• At my house is where I like to be.
  • There's no place like under the duvet
Which is all to say that saying which part of speech a word is can be difficult—even in context. (Though I'll put my cards on the table and say I would count home as an abstract noun in the last two examples.) The parts of speech that we traditionally use for English may not be (more BrE) up to the job.
(SIDEBAR: This is not an excuse for not teaching grammar in school. This is evidence that grammar needs to be taught more like physics, where we can look at the evidence, admit we don't have all the answers, and evaluate different possible solutions.)

A n y h o w . . . 
We've got this funny word that can be a noun or an adverb—and it's been like this for as long as English has existed. The adverb originally and still incorporates a 'toward(s)' element: going home is 'going to one's home'. So the adverbial 'at home/in one's home' meaning that we get in stay home is a deviation from the original meaning. But it's a deviation that's been around for centuries. Consider these examples from the OED:
In the 1587 example, the ships are docked at their home. In 1615, true zeal loves to keep (at) home. Most of the examples with the verb to be would pass unnoticed in BrE (and certainly in AmE) these days. But the be home examples in BrE in the OED seem to have a bit of a hint of motion to them, in that they are about the future or the past: will be home and have been home. Movement to/from home is implied because person isn't at home at the time that the sentence was written.

All of the OED adverb examples with stay are American, though, including the one from Emily Dickinson (above) and Judy Blume's, which has the familiar stay home shape:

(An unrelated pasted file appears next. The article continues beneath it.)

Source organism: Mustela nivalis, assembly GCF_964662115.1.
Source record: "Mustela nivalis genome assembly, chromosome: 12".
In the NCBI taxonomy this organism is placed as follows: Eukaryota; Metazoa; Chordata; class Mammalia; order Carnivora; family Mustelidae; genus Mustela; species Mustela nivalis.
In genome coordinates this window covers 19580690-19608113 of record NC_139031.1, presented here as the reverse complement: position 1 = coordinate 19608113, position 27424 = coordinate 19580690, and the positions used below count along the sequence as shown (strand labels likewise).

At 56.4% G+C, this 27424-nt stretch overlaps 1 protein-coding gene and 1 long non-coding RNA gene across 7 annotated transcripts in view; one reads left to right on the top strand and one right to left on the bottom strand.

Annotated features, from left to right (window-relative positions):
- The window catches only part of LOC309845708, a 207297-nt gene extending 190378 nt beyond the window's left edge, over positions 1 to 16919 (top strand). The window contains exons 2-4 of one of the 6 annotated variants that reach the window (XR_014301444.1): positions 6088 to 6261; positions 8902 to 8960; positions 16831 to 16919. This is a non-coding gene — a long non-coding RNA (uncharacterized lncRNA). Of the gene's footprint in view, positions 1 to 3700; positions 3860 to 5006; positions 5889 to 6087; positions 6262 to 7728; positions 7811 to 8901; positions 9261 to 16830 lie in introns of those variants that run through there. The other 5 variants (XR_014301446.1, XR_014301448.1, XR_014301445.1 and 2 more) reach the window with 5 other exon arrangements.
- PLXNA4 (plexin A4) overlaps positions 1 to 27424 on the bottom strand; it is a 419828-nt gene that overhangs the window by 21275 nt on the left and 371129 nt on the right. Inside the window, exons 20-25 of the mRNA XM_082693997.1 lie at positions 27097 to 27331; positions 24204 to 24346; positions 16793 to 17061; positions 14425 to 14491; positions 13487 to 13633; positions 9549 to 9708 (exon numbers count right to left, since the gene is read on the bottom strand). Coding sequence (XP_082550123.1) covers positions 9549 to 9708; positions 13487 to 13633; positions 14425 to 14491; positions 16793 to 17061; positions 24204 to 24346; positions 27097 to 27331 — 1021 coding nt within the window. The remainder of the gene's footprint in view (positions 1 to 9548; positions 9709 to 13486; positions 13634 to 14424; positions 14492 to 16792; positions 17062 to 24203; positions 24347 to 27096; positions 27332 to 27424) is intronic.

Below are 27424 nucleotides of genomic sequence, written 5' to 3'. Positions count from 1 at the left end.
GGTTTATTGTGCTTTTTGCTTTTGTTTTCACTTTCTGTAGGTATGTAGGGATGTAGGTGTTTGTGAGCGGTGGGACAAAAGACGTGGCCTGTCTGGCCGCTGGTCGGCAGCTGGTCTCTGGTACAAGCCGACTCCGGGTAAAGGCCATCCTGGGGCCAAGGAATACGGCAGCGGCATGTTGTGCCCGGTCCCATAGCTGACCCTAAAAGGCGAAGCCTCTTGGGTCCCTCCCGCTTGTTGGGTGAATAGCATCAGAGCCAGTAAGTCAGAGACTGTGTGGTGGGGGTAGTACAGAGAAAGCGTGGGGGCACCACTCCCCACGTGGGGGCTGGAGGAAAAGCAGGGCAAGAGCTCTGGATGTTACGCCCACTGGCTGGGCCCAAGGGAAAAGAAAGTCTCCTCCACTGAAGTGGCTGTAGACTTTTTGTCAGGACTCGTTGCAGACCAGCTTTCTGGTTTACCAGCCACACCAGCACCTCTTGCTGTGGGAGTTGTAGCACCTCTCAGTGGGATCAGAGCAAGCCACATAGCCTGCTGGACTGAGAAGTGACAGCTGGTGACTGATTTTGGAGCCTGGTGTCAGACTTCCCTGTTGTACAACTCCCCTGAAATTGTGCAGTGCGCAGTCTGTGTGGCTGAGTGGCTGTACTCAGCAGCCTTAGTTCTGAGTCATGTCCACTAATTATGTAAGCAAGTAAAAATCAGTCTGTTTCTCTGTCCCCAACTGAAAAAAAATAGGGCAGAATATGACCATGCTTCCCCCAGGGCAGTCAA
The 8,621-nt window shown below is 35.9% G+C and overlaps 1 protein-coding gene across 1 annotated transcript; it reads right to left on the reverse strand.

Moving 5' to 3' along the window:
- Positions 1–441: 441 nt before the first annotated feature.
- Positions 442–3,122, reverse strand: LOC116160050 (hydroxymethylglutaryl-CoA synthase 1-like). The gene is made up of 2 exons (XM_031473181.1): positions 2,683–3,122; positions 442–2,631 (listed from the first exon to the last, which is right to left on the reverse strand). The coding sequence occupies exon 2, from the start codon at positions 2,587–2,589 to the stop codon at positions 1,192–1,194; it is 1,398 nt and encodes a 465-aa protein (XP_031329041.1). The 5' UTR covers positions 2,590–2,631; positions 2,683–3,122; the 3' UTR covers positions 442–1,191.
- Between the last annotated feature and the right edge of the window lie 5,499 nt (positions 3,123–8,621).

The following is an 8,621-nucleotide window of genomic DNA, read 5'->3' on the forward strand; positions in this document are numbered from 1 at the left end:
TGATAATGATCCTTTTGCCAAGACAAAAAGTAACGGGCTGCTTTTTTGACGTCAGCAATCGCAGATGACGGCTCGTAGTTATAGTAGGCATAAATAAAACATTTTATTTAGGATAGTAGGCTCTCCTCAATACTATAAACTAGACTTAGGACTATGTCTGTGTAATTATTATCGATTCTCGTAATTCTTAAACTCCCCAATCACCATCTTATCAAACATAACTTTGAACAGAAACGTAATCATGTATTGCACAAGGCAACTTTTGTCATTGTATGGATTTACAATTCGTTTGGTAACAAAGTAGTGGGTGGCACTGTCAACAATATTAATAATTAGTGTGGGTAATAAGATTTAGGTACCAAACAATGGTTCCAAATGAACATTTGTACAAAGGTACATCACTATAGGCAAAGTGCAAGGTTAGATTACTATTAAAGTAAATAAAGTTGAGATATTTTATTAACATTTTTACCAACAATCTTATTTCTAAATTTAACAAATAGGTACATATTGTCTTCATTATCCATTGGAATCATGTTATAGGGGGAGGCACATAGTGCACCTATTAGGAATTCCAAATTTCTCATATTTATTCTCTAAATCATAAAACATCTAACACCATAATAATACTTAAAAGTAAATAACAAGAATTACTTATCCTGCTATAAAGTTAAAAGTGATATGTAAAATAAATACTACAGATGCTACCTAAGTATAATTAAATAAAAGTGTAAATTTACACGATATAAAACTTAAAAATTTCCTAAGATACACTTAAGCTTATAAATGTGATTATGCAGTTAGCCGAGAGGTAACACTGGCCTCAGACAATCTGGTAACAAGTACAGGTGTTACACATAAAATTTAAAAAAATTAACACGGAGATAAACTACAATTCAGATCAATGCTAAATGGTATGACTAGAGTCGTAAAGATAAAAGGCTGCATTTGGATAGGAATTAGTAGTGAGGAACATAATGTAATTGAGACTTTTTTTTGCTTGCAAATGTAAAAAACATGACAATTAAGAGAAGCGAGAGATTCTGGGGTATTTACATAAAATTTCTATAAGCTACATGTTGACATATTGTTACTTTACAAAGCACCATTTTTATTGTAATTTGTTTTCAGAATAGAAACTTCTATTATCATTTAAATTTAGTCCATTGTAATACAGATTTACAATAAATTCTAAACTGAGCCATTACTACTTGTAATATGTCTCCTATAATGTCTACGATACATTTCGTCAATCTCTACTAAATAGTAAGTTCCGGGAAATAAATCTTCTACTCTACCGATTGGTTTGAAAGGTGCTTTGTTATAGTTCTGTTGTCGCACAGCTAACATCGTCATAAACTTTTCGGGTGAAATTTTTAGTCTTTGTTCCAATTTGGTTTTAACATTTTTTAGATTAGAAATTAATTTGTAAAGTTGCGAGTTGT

With stay, home loses its 'toward(s)' sense. It's acting like other spatial adverbs like here and away, and perhaps it's the opposite relation with away that has encouraged home to grammatically imitate away in AmE: stay away/stay home. But the adverb home hasn't fully made that trip in BrE, and so if you want to use home with stay, you need the preposition at to hook the noun home onto the sentence. Since home is also a noun in AmE, AmE can use the at home just as easily. A somewhat similar case is what happens with on and days of the week (click the link to read about it), but I would not want to call these cases "the same thing". AmE has lost some prepositions where BrE hasn't, but BrE is losing some where AmE doesn't. In some UK dialects, for example, people can go pub, as University of Kent linguist Laura Bailey has been exploring.

Back to the slogans. The new slogan is "Stay Alert, Control the Virus, Save Lives".

It's presented with green rather than red, to give us a signal that we can "go" a bit more. Maybe. Or something. The comedian Matt Lucas summari{s/z}es Boris Johnson's speech on the matter:

The new slogan is being mocked relentlessly on UK social media within a day of its announcement. Here's what comes up top in my google image search for "stay alert":

The comedian Olaf Falafel has made a Government COVID Slogan Generator (play the video and click on it to stop it on a new slogan):


As many have pointed out, it's unclear what we're supposed to stay alert for when we can't see the virus or tell who's carrying it. The UK government seems to love to direct its public with three-part  slogans, as we've seen before with "See it, say it, sorted". One reason that the "stay home" message was heeded was its appeal to protect the National Health Service—and the NHS's absence from the new slogan comes at the same time as many are worrying about backdoor machinations to sell off the NHS to private companies. There is the possibility, though that the "stay home, protect the NHS" message needed to be replaced because it had backfired and endangered people by making them reluctant to use NHS services for non-COVID-related problems.

Much more heartening than government messages is the outpouring of NHS-love in the front windows of the UK, where many are putting up pro-NHS messages and messages for other (BrE) key/(AmE) essential workers, with rainbows to cheer us all up. Here's a Google Image search result for "rainbow windows". On the windows, the more common slogan is stay safe.